French President Nicolas Sarkozy’s office yesterday denied a media report that he received cash donations in person from France’s richest woman and her late husband.
However, a reported interview with a former bookkeeper for Liliane Bettencourt, the main shareholder in cosmetics giant L’Oreal, seemed certain to raise pressure on Sarkozy’s battered government over sleaze allegations.
The former bookkeeper, named only as Claire T., told news Web site Mediapart she had given French Labor Minister Eric Woerth a 150,000 euro (US$200,000) cash donation in unmarked envelopes for Sarkozy’s 2007 election campaign.
An official in Sarkozy’s office, asked if the president had received cash payments in person, said: “That’s totally false.”
Asked whether Woerth, treasurer of Sarkozy’s campaign in 2007, had received such a donation, the official said: “That seems unfounded, but you must check with the treasurer of the campaign.”
Mediapart, which last month reported secret recordings of conversations between Bettencourt and her wealth manager, quoted the bookkeeper as saying the billionairess and her late husband had regularly given envelopes stuffed with cash to conservative politicians.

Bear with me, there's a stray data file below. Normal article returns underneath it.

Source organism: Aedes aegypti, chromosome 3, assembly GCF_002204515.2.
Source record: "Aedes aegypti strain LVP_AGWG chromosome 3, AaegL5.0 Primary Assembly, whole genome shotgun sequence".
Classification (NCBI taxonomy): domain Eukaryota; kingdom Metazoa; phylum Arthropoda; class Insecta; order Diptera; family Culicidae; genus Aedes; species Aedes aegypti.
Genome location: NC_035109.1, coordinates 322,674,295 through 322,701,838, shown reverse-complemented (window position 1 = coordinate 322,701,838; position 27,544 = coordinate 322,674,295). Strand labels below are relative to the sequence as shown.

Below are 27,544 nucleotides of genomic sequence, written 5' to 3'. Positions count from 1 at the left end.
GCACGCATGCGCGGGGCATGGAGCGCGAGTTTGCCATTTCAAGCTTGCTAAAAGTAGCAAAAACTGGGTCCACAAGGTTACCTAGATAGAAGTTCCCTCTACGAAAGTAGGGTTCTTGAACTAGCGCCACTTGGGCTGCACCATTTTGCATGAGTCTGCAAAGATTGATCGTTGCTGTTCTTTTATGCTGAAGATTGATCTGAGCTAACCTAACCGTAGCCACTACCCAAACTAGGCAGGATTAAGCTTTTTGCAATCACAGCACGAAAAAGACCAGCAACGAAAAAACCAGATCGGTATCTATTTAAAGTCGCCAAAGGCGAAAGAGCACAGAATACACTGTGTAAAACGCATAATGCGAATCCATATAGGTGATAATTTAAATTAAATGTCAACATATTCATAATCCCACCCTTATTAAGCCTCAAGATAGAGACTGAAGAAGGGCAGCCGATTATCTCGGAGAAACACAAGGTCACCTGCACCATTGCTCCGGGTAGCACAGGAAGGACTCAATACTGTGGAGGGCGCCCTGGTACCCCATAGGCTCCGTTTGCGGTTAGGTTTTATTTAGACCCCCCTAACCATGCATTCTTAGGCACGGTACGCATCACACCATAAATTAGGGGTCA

“She cites two names, Eric Woerth, the current labor minister, who has long been treasurer of the UMP party, and she recounts how in March 2007 she gave him cash — so much that she had to go and fetch some in Switzerland — altogether 150,000 euros, and she gave it to him for Nicolas Sarkozy,” Mediapart editor Edwy Plenel told France Inter radio.
Mediapart quoted Claire T. as saying she had collected large sums in cash from a bank in Paris’ 16th district over many years, which the Bettencourts gave to politicians who visited them at their villa in the exclusive Neuilly residential suburb.
“Politicians were constantly marching through the house, especially at election time. Dede [Andre Bettencourt] was a big giver. They all came to pick up their envelopes, sometimes as much as 100,000 euros, or even 200,000 euros,” the bookkeeper was quoted as saying.
She said Sarkozy was a regular visitor to the villa in the 1990s when he was mayor of Neuilly, and she had overheard their conversations because the Bettencourts were quite deaf and he had to speak loudly so they could hear him.
“Nicolas Sarkozy used to get his envelope, too. It happened in one of the little ground floor salons next to the dining room. It usually happened after the meal,” Mediapart quoted Claire T. as saying. “Again, everyone in the house knew that Sarkozy too went to see the Bettencourts to pick up money.”
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